Olympique de Marseille have not finished in the top three of Ligue 1 since 2012/13, but since then Paris Saint-Germain have established a monopoly, and have won the title six out of the past seven seasons. André Villas-Boas has a tough job on his hands if he is to restore France’s joint most successful club to their former glory. The Portuguese tactician has certainly impressed in his first season as Marseille manager. When the 2019/20 season was called off, Marseille were lying second, 12 points behind PSG and six points ahead of third-placed Stade Rennais. In this tactical analysis, I’ll explain the tactics Villas-Boas has used this season at Marseille using analysis.
Villas-Boas has used a 4-3-3 or a similar variation (4-1-4-1) 67% of the time. When not using a 4-3-3, he has occasionally played a 4-2-3-1, or a similar variation (4-4-1-1), 15% of the time.
Villas-Boas has tended to pick a consistent starting team as much as possible, with his favoured selection this season being the following:
GK: Steve Mandanda
RB: Hiroki Sakai
CB: Duje Ćaleta-Car
CB: Boubacar Kamara
LB: Jordan Amavi
DM: Kevin Strootman
CM: Valentin Rongier
CM: Morgan Sanson
RW: Bouna Sarr
LW: Dimitri Payet
CF: Darío Benedetto
The most notable absentee from Marseille’s regular starting XI this season is Florian Thauvin, who has missed most of the season due to injury.
A key feature of Marseille’s squad is the versatility of their players, like Kamara who is often used as a centre-back, Sarr who has been used as a backup right-back, and Sakai who has the versatility to play left-back at times.
Prioritisation of width in attack
Marseille heavily favour attacking down the wings, with just 20% of Marseille’s attacks through the central channel, the lowest in Ligue 1.
Attacking down the wings can mostly seem like a very one-dimensional offensive style, however, Marseille engineer intelligent dynamics when attacking, which make it difficult to defend, for the opponent. Marseille will look to create overloads in the wings and halfspaces. The defensive midfielder will either drop between the centre-backs or just ahead of them to create a triangle, and the centre-backs will then split wide. If the defensive midfielder has dropped between the centre-backs, the shape becomes a 3-4-3.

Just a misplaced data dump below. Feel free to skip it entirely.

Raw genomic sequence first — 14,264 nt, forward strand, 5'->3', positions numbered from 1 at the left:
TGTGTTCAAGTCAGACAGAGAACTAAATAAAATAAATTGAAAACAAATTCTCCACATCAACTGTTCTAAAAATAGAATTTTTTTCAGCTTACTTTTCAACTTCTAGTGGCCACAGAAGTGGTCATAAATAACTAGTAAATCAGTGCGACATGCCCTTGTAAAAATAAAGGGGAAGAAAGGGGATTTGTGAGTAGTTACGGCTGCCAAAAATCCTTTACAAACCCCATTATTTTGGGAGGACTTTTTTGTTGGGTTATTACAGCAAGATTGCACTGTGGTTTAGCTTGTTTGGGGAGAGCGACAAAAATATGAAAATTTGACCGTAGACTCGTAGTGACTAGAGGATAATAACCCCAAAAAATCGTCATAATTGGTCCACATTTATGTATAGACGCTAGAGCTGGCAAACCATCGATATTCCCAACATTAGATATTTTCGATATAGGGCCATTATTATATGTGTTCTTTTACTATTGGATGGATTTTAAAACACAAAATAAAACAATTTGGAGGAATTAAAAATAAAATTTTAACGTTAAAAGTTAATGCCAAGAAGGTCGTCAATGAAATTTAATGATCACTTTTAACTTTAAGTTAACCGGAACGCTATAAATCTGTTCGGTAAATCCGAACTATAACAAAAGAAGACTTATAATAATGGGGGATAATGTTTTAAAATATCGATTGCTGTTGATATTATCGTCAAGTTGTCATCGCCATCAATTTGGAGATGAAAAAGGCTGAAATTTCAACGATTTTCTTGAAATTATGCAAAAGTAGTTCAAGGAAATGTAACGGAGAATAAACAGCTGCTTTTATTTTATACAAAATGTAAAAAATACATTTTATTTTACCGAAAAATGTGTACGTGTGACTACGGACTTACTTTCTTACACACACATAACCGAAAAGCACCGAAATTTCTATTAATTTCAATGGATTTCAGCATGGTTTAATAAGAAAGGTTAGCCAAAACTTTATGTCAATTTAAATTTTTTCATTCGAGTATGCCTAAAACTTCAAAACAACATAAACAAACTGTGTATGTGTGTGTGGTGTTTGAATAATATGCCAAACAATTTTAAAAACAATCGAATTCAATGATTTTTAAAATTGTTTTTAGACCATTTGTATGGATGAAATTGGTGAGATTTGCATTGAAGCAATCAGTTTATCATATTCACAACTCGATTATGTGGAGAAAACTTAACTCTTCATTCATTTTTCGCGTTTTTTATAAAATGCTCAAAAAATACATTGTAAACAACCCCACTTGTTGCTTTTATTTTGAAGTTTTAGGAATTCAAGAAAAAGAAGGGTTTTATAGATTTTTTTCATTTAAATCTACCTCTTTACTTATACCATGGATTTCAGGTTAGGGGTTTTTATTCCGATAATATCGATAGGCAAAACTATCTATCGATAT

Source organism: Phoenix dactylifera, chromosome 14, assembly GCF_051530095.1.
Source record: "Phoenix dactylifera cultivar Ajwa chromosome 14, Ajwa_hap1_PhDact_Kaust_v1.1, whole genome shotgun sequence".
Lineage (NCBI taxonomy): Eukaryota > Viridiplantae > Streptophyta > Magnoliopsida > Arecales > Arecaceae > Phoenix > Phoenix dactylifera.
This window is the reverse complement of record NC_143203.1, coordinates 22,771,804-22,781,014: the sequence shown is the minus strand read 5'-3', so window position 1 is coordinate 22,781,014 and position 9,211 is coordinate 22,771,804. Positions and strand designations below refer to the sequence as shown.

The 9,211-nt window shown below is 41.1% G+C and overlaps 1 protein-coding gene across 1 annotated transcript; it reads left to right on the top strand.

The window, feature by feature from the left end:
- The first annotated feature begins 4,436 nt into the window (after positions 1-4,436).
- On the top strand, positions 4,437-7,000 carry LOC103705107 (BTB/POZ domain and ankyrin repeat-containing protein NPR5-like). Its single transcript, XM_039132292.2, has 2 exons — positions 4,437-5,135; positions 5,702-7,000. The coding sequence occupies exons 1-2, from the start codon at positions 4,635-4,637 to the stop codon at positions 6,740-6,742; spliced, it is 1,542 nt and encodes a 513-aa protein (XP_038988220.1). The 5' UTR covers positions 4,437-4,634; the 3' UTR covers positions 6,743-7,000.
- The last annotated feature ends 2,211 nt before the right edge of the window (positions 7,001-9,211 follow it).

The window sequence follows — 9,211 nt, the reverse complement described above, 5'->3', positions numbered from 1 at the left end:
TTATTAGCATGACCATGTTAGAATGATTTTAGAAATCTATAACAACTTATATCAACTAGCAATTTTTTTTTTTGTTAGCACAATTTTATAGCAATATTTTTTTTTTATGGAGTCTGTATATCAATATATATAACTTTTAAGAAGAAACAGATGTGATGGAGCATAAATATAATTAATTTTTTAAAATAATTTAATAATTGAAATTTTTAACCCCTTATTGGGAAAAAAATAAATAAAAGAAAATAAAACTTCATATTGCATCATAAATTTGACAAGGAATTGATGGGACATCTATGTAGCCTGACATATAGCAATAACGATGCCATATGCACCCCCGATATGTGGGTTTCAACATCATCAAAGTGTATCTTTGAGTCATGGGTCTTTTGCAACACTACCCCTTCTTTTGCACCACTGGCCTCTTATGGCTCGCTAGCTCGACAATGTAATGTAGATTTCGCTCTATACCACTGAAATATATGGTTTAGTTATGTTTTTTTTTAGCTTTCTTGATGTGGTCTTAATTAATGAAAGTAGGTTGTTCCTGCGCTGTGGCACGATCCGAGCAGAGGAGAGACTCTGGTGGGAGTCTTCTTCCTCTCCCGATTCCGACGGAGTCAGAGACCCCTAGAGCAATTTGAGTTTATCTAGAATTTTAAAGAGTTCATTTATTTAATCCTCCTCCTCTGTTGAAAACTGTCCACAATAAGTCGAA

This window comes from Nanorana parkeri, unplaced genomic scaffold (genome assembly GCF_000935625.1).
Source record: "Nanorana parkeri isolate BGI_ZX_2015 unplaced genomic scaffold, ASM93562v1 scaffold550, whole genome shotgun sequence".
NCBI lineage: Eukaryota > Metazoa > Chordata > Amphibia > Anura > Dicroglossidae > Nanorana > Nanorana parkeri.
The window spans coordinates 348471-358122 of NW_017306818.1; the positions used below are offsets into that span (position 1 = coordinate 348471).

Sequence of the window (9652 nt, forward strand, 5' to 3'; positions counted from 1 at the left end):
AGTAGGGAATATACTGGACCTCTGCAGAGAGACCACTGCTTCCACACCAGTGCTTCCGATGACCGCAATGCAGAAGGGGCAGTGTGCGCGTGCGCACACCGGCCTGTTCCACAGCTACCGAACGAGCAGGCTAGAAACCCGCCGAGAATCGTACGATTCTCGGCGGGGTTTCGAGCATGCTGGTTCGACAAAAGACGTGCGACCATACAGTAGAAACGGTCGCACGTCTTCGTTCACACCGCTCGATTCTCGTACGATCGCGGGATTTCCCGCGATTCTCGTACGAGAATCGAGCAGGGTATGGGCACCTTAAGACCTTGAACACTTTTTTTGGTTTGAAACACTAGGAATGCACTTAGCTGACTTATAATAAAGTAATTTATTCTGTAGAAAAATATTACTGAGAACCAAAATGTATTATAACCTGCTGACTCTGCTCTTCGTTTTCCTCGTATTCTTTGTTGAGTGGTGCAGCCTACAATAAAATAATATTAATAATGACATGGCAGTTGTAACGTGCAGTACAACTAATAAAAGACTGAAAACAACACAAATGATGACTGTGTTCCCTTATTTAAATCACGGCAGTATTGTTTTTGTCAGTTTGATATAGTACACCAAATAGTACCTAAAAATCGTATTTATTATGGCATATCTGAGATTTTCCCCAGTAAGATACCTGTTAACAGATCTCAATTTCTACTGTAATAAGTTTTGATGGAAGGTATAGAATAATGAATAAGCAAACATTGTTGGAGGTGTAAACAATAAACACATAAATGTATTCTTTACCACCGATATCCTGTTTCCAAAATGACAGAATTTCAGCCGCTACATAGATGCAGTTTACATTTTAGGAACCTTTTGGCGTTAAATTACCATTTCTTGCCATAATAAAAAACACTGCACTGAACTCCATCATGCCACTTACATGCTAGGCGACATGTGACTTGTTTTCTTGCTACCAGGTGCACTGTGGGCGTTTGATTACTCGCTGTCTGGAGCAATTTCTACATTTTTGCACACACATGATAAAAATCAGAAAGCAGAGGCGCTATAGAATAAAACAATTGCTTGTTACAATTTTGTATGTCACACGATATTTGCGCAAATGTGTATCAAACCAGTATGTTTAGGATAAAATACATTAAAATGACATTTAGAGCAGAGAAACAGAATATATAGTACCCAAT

The nearside central midfielder will shift into the halfspace, while the nearside full-back will take up a more advanced position. This creates a diamond, with the centre-back and winger at the tips, while the full-back and midfielder occupy either side. This is shown in the diagram shown below. The left centre-back forms the base of the diamond, and the left central midfielder shifts into a wider position, in line with the left-back who has pushed higher. The left winger drops slightly to form the tip of the diamond, while the defensive midfielder drops in between the centre-backs.
In the in-game example pictured below vs FC Nantes, this pattern occurs on the right side. The centre is almost completely unoccupied, while the far side full-back maintains a wide position.
The image shown below is a perfect example of how Marseille prioritise playing to the wide areas as much as possible. There are two open short options from the goal kick, but Mandanda chooses the more difficult option: playing to the full-back. The two midfielders shown in the picture do not make an effort to make themselves available between the LOSC Lille pressing players, highlighting the heavy emphasis on wide play while attacking.
An important principle for Marseille is the utilisation of the full width of the pitch. Even when the ball is on one wing, the far side full-back will maintain the width. This often presents opportunities for switches of play. In the example shown below, we can see both full-backs occupying opposite wings to stretch the play. We also see the defensive midfielder creating a triangle with the centre-backs, or a diamond when considering the goalkeeper.
The primary method of chance creation for Marseille is crosses, with them averaging 13 crosses per 90 minutes this season. Both overlapping and underlapping runs are used to overload the wings and engineer space for a cross. In the first example, the right-back underlaps the right winger.
The dynamic of having one player positioned in the half-space while the other is on the wing is used often while attacking, and the full-backs and wingers are almost never found on the same vertical line. The next example shows the inverse of this, with right winger in the half-space and left-back positioned on the wing.